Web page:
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Frankie Valles Lenares v. Ken Salazar


December 12, 2012


The opinion of the court was delivered by: Jennifer L. Thurston United States Magistrate Judge


Plaintiff Frankie Valles Lenares ("Plaintiff") is proceeding pro se with a civil rights action pursuant to 42 U.S.C. § 1983, the American Procedures Act, and the Indian Reorganization Act. For the following reasons, the Court recommends the action be DISMISSED WITHOUT PREJUDICE.

I. Relevant Procedural History

On September 28, 2012, the Court dismissed Plaintiff's complaint with leave to amend, and attempted service at an address provided by Plaintiff. (Doc. 8). However, the order was returned as undeliverable on October 9, 2012. Plaintiff failed to notify the Court of a change of address.

II. Requirements of the Local Rules

Pursuant to Local Rule 183(b), a party appearing in propria persona is required to keep the Court apprised of his current address: "If mail directed to a plaintiff in propria persona by the Clerk is returned by the U.S. Postal Service, and if such plaintiff fails to notify the Court and opposing parties within sixty-three (63) days thereafter of a current address, the Court may dismiss the action without prejudice for failure to prosecute." LR 183(b). Because more than 63 days have passed since the 2 document was returned as undeliverable, Plaintiff has failed to comply with the Local Rules. 3

III. Discussion and Analysis 4

"District courts have inherent power to control their dockets," and in exercising that power, a 5 court may impose sanctions including dismissal of an action. Thompson v. Housing Authority of Los 6 Angeles, 782 F.2d 829, 831 (9th Cir. 1986). A court may dismiss an action with prejudice, based on a 7 party's failure to prosecute an action or failure to obey a court order, or failure to comply with local 8 rules. See, e.g., Ghazali v. Moran, 46 F.3d 52, 53-54 (9th Cir. 2995) (dismissal for failure to comply 9 with local rules); Ferdik v. Bonzelet, 963 F.2d 1258, 1260-61 (9th Cir. 1992) (dismissal for failure to comply with an order requiring amendment of complaint); Henderson v. Duncan, 779 F.2d 1421, 1424 (9th Cir. 1986) (dismissal for failure to prosecute and to comply with local rules).

In determining whether to dismiss an action for failure to prosecute, failure to comply with the Local Rules, or failure to obey a court order, the Court must consider several factors, including: "(1) the public's interest in expeditious resolution of litigation; (2) the court's need to manage its docket; (3) the risk of prejudice to the defendants; (4) the public policy favoring disposition of cases on their merits; and (5) the availability of less drastic sanctions." Henderson, 779 F.2d at 1423-24; see also Ferdik, 963 F.2d at 1260-61; Thompson, 782 F.2d at 831.

In the case at hand, the public's interest in expeditiously resolving this litigation and the Court's interest in managing the docket weigh in favor of dismissal. The risk of prejudice to the defendants also weighs in favor of dismissal, since a presumption of injury arises from the occurrence of unreasonable delay in prosecution of an action. See Anderson v. Air West, 542 F.2d 522, 524 (9th Cir. 1976). The Court will not, and cannot, hold the case in abeyance based upon Plaintiff's failure to prosecute or notify the Court of a change in address. Further, the policy favoring disposition of cases on their merits is outweighed by the factors in favor of dismissal.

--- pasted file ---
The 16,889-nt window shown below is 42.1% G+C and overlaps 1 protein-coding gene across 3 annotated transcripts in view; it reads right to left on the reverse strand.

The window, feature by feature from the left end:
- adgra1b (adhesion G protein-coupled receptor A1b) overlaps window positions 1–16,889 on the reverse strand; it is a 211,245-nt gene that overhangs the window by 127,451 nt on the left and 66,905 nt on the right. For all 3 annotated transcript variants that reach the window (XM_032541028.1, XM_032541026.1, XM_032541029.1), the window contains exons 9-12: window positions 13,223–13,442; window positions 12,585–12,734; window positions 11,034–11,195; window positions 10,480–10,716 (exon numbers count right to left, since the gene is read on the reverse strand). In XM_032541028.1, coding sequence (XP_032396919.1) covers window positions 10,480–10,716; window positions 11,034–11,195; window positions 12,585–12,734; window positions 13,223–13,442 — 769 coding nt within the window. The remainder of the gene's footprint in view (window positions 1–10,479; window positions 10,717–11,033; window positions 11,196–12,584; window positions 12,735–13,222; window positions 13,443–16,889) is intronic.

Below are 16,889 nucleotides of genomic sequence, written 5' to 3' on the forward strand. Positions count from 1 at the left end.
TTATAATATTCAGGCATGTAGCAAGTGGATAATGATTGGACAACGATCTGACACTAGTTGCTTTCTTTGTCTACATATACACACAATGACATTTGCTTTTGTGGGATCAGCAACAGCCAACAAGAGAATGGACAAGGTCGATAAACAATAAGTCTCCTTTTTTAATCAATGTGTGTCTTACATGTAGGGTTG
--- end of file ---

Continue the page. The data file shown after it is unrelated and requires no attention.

On February 13, 2012, the Court warned Plaintiff: "Failure to comply with the Local Rules, federal rules, or a court order . . . will be grounds for dismissal, entry of default, or other appropriate sanctions." (Doc. 3-2 at 1) (emphasis in original). Thus, Plaintiff had adequate warning that dismissal would result from his noncompliance with the Local Rules, and this satisfies the requirement that the Court consider less drastic measures than dismissal of the action. Ferdik, 963 2 F.2d at 1262; Henderson, 779 F.2d at 1424. Moreover, no lesser sanction is feasible given the Court's 3 inability to communicate with Plaintiff. 4

IV. Findings and Recommendations

Plaintiff has failed to follow the requirements of the Local Rules or to prosecute this action.

As set forth above, the factors set forth by the Ninth Circuit weigh in favor of dismissal of the matter.



2. The Clerk of Court be directed to close this action.

These Findings and Recommendations are submitted to the United States District Judge assigned to the case, pursuant to the provisions of 28 U.S.C. § 636(b)(1)(B) and Rule 304 of the Local Rules of Practice for the United States District Court, Eastern District of California. Within fourteen days after being served with these Findings and Recommendations, Plaintiff may file written objections with the court. Such a document should be captioned "Objections to Magistrate Judge's Findings and Recommendations." Plaintiff is advised that failure to file objections within the specified time may waive the right to appeal the District Court's order. Martinez v. Ylst, 951 F.2d 1153 (9th Cir. 1991).



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